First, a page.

Mehndi and Neeta Sharma

"Henna designing is a form of intricate painting that has been practiced for thousands of years. It is an ancient form of body art which has originated from the Middle East and India."

I know Neeta Sharma, owner of Mehndi Designer and author of the book Sangeet, from Mehreen Hussain and Asif Shah's fabulous wedding. Neeta is a Mehndi Artist--she uses Henna to create intricate designs on the hands and feet of her clients, many of whom are brides of Indian or Middle Eastern descent. Henna is "a dye procured from the tree Lawsonia inermis [which] stains the skin a mahogany color."

I met Neeta on Friday night, at the first of three different parties I was covering for this wedding--she had set up a small area in the corner of the room and was applying mehndi (another term for the decorative application of henna) to anyone who wanted it--of course I took a short break from shooting to get some myself! Looking over her books and photos of past work, I soon saw my opportunity-- I noticed there weren't many good quality photos. I immediately offered to help polish up her portfolio and she said yes!

The first shoot we did together was for another bride (slideshow below). It was incredible watching the whole process take shape--over 2 hours of work went into one bride's hands and feet! Henna is a very interesting substance--it goes on brownish, and you are supposed to let it stay on until the crusty part falls off (occasionally dabbing it with lemon to improve the color). Once this happens, the pattern is left behind on the skin as a light orange color--but what is so interesting is that it actually gets darker for the first few days you have it on.

Facts about Henna:

**"In the Middle East, women use henna to decorate their hands and feet. Men also use it as a dye on their hair and beard. Women apply henna on their hands and feet approximately once every two weeks. It is usually after the night prayer that most women dye their hands and feet.

**The role of henna goes much beyond cosmetic and aesthetic value. Henna has a deeper meaning to the women of India. The night before a wedding is known as the 'Night of Henna (Mehendi) when the bride's hands and feet are decorated in elaborate floral and fertility designs. On the henna night, relatives and friends (married as well as unmarried) of the bride gather at the bride's house. While henna is being applied the bride is enlightened about the mysteries of married life.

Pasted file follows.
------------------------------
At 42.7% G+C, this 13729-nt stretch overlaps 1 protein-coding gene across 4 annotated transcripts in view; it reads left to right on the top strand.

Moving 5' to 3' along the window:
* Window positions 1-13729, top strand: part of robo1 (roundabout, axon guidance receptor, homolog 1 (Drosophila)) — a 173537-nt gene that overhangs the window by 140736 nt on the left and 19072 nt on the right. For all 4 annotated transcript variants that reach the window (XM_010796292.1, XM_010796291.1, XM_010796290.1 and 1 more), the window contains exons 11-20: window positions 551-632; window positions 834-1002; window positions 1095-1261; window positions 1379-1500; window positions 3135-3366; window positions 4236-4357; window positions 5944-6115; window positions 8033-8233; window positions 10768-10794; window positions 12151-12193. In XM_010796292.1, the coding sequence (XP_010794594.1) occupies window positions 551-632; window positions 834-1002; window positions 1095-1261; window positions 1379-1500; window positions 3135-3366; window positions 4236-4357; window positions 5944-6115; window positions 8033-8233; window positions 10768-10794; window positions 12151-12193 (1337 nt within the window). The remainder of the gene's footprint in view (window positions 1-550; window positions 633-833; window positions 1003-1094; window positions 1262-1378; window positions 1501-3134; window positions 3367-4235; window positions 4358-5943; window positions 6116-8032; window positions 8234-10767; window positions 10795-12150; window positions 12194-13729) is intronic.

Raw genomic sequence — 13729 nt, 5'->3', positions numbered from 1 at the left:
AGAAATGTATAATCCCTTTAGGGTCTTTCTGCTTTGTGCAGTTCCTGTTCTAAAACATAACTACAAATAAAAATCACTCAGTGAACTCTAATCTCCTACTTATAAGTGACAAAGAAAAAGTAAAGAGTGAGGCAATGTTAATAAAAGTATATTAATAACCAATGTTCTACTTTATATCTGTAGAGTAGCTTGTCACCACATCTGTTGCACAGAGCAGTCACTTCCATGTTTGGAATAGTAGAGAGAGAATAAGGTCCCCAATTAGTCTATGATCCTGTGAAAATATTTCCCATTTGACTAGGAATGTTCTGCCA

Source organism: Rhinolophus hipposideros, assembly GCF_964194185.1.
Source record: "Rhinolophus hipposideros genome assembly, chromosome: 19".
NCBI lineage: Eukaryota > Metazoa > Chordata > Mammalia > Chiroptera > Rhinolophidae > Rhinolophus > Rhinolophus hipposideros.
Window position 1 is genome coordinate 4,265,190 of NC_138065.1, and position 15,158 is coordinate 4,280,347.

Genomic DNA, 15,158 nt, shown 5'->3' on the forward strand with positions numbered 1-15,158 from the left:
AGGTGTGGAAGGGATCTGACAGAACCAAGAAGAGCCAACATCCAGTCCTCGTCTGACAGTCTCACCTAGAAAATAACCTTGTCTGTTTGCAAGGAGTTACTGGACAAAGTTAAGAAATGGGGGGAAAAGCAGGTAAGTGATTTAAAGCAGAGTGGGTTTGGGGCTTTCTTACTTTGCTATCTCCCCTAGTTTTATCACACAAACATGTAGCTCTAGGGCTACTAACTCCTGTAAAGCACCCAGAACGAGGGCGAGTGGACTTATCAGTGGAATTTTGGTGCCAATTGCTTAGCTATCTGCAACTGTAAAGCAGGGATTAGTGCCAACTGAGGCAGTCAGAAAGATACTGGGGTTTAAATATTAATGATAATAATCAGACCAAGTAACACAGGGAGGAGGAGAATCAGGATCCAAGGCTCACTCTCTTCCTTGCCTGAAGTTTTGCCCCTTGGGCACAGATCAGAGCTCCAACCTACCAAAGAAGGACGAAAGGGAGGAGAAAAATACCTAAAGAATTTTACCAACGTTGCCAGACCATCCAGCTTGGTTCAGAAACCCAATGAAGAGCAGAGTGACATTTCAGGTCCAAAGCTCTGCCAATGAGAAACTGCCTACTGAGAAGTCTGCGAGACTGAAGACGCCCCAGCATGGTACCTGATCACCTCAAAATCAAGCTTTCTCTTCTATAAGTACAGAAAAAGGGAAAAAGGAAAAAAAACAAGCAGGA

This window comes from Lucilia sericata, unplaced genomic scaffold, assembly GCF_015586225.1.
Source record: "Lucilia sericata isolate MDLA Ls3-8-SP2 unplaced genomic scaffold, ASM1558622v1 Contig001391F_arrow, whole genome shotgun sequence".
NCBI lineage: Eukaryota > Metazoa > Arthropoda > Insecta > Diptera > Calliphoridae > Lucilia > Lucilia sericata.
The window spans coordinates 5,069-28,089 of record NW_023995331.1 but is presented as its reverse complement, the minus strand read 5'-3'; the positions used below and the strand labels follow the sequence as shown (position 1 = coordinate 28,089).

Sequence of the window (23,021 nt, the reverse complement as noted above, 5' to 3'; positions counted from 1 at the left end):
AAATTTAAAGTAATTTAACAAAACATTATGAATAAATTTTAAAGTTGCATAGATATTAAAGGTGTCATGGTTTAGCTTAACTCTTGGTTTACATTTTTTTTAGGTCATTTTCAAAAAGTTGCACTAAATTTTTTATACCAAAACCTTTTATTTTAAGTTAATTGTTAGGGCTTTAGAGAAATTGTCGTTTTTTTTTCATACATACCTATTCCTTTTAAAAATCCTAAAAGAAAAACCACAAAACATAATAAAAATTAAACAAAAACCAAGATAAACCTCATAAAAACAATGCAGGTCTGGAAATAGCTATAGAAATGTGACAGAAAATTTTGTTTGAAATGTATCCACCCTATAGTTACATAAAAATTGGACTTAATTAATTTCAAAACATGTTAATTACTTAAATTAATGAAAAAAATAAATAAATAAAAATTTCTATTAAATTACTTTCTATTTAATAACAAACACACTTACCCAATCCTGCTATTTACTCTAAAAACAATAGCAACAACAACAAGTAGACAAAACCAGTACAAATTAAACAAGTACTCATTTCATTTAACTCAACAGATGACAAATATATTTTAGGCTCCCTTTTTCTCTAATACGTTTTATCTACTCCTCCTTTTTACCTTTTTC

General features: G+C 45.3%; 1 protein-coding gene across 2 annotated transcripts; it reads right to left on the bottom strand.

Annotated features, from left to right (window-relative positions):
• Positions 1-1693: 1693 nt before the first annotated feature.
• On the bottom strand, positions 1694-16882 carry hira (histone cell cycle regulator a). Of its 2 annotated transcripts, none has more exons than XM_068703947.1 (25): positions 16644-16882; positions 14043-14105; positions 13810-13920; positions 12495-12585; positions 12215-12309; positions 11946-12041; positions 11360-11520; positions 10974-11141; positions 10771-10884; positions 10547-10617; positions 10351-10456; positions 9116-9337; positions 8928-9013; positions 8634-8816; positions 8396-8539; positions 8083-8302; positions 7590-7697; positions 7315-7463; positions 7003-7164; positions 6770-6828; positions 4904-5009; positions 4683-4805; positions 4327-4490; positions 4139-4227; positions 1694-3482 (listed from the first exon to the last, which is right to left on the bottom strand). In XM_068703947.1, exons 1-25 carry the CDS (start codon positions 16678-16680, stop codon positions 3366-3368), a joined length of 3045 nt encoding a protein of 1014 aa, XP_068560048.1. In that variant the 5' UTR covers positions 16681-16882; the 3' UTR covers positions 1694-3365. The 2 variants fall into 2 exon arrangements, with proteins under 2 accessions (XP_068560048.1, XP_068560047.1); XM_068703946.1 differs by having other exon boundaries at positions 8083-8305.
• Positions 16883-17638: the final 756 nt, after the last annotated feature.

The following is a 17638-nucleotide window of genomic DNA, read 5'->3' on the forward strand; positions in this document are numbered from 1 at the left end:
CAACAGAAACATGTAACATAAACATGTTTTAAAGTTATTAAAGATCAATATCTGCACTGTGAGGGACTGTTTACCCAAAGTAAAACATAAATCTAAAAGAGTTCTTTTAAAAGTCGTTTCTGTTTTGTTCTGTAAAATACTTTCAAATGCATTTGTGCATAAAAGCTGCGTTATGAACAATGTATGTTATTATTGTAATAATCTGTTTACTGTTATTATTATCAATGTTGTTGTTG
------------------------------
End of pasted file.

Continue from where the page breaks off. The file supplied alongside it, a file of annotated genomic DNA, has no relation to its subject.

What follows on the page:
**There are many stories about the longevity of henna on the bride's hand. It is said that if the henna lasts longer on the bride's hands it indicates that the bride is treated well at her in-laws' place, sparing her from the household chores, at least on the first few days of her married life. The bride's mother feels a sense of relief when the daughter visits her few days after the wedding and still able to see the henna design on her daughter's palm.

**Henna has medicinal value too. It is considered an anti-irritant, a deodorant and an antiseptic. It is used by Ayurvedic physicians for the treatment of heat rashes and skin allergies and to cool the body against the intense heat of summers. Because of its cooling property henna leaves and flowers are made into lotions and ointments to be used externally for boils, burns and skin inflammations, including sores from leprosy."

Neeta's work goes far beyond bridal decoration--people hire her for many occasions. The second shoot we did together was decorating a 6 months pregnant woman's belly, in preparation for a birth blessing/baby shower she was having that weekend. In addition to the regular henna, Neeta added some glitter and rhinestones to the design. The end result was incredible:

Here you can see the slideshow I made for her, detailing the process of mehendi application. Or see it bigger here.

All quotes in this post are from Neeta's site,

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